Bert Eriksson

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Armand Albert (Bert) Eriksson (June 30, 1931 – October 2, 2005) was a leading Flemish nationalist.


Born in Antwerp to an Eastern Swedish father and Flemish mother, Eriksson became a Nazi at an early age and joined the Hitler Youth before the end of the Second World War. A staunch anti-communist, he went in 1950 to fight in the Korean War.

In 1968 he opened a cafe, 'Den Odal', in Antwerp which became a leading centre for neo-Nazis after the War. He took command of the Vlaamse Militanten Orde (VMO) in the 1971 after it had been disbanded by founder Bob Maes and turned it towards a more extreme right path.[1] After the VMO was outlawed in 1984 he became associated with the Flemish Block, as well as the Odal Group, which presented itself as the successor to the VMO. As VMO leader Eriksson had been brought to trial in 1981 on charges of leading a private army but, although initially found guilty, he was acquitted by the Antwerp court of appeal in June 1982.[2] The VMO itself continued in defiance of the ban although Eriksson's leadership came to an end in 1985 when Jan Eggermont took over.[3] Eriksson had come to attention in 1973 by going to Austria and digging up the remains of Belgian collaborator Cyriel Verschaeve, which he then reburied in Alveringem.[4] He later claimed to have done the same with the remains of Staf De Clercq and Anton Mussert.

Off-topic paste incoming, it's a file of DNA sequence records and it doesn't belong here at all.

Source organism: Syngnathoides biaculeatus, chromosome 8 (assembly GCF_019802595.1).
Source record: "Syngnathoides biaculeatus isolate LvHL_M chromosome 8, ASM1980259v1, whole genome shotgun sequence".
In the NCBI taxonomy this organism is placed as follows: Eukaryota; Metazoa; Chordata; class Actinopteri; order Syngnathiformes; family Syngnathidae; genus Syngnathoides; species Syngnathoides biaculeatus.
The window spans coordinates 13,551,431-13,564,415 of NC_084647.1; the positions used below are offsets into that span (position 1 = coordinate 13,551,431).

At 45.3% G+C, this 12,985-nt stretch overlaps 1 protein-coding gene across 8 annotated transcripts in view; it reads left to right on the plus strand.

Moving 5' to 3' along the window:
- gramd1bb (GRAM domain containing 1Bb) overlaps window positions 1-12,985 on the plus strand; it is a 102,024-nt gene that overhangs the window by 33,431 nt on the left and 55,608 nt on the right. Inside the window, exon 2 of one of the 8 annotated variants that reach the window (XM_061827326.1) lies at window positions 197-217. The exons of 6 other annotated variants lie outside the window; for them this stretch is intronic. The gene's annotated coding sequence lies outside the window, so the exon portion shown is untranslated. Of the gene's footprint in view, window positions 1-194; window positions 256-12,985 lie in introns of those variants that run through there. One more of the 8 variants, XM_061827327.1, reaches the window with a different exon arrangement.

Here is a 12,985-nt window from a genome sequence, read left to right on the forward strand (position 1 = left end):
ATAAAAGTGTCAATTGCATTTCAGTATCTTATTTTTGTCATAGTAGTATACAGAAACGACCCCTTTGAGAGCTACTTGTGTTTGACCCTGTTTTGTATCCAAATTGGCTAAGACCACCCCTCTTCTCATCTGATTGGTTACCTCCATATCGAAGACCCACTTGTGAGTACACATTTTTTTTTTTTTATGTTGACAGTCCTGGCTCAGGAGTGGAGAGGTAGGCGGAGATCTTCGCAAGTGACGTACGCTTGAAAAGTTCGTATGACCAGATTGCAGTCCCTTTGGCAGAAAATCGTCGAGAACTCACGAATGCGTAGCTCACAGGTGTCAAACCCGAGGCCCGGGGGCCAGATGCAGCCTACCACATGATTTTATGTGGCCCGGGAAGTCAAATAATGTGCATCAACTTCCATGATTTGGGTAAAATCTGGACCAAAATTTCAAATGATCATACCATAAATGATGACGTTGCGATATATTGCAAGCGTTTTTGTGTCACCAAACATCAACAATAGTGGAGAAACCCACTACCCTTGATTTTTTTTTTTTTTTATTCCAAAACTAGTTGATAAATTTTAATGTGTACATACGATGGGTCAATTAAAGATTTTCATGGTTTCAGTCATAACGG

Eriksson had been at the heart of the formation of the Flemish Block, setting up a series of talks in 1978 between right wing leaders that ultimately led to the formation of the party.

He also went on to be associated with the Wehrwolf-Verbond, an anti-Semitic group based in Antwerp, and addressed their rally in 1996.[5]

He died in Westdorpe, Netherlands from lung disease, aged 73.


  1. Cas Mudde, The Ideology of the Extreme Right, Manchester University Press, 2000, p. 84
  2. Paul Wilkinson, The New Fascists, Pan Books, 1983, pp. 148-149
  3. Alex Peter Schmid, A. J. Jongman, Political Terrorism: A New Guide to Actors, Authors, Concepts, Data Bases, Theories, & Literature, Transaction Publishers, 2005, p. 508
  4. Karen Dale Shelby, Conflicted Nationalism and World War I in Belgium: Memory and Museum Design, ProQuest, 2008, p. 106
  5. [1]

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